21. We rely on map apps to help us get where we’re going, but you can use them as art inspiration, too. Annie O’Brien Gonzales uses a Google aerial map of Venice, Italy to inspire a mixed-media painting done in beautiful saturated colors. Use this technique on a canvas or in a travel journal, adding to your story. (Expressive Painting, page 20)

Use aerial maps as your next painting inspiration. (Art by Annie O’Brien Gonzales, Photo by Sharon White Photography)
Use aerial maps as your next painting inspiration. (Art by Annie O’Brien Gonzales, Photo by Sharon White Photography)

22. If you’re going to an area that has an art supply store, Rogene Mañas and Carrie Schmitt recommend buying your substrates (canvases, boards, paper) there instead of schlepping them around. You’ll have less to carry and be able to work in any size. (Collage, page 6)

23. Jane Davenport understands that not everyone is comfortable with making art out in the open. That’s why she suggests gaining confidence by practicing first where you feel comfortable, such as a favorite coffee shop. (Café Creative, page 60)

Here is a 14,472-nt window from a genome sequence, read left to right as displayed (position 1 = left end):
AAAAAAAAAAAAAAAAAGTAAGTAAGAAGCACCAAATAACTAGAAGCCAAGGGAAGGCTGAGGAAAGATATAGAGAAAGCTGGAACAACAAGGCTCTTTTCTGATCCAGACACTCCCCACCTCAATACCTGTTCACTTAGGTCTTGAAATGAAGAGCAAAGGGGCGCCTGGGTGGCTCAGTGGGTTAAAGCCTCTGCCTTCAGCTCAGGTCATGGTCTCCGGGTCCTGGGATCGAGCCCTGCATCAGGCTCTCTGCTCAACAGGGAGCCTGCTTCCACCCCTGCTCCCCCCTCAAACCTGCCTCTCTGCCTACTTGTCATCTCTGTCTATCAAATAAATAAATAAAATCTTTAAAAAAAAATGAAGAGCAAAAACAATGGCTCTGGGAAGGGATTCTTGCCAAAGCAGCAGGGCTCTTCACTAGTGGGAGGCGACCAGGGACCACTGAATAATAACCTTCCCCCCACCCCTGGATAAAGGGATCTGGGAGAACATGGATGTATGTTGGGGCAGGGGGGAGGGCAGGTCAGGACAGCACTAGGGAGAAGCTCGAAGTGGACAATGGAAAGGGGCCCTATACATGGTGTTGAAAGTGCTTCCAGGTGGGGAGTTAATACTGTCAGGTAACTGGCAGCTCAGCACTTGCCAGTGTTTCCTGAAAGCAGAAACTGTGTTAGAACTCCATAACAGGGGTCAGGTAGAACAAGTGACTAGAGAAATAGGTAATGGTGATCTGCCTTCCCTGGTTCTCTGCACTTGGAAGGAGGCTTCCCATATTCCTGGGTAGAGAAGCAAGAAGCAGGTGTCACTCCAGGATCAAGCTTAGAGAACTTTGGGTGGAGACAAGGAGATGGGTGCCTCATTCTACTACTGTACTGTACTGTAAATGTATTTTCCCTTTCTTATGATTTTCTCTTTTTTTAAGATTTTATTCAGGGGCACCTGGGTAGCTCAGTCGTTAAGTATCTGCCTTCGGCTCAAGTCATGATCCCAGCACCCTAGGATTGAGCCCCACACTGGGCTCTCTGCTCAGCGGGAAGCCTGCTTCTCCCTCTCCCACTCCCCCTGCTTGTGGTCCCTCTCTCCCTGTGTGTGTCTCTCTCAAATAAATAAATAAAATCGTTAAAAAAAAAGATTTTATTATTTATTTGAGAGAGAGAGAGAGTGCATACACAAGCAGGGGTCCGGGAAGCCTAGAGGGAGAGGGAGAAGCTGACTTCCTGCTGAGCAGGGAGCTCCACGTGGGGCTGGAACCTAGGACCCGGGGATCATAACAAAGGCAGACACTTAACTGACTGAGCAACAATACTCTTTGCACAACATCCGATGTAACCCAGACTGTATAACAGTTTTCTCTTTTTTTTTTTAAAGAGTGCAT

Get the July/August 2017 issue of Cloth Paper Scissors magazine and start your art adventures today!

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4 thoughts on “The Best Travel Art Tips for Summer

  1. The postcards on the front are the first things that jumped out at me when my issue arrived. Can’t wait to create a few of my own. I am also using some of the travel tips when I fly to my sisters homes this August.
    Great issue.

  2. This just might be my favorite issue yet! I’m a huge fan and follower of Jacqueline Newbold and have viewed her video, “Art Journals on the Go”. So, to have her back in this issue is lovely! Also, love the postcards and so much more. I can sit and read from cover to cover. Now, I just need to get out there and do, not just read! ha! Thanks for all the inspiration!

    1. Thank you, Robin! Glad you found so much to inspire you. Definitely try some of the techniques–I’ll have a blog up soon about the postcards, which are so much fun to make–you’ll love the techniques! ~ Jeannine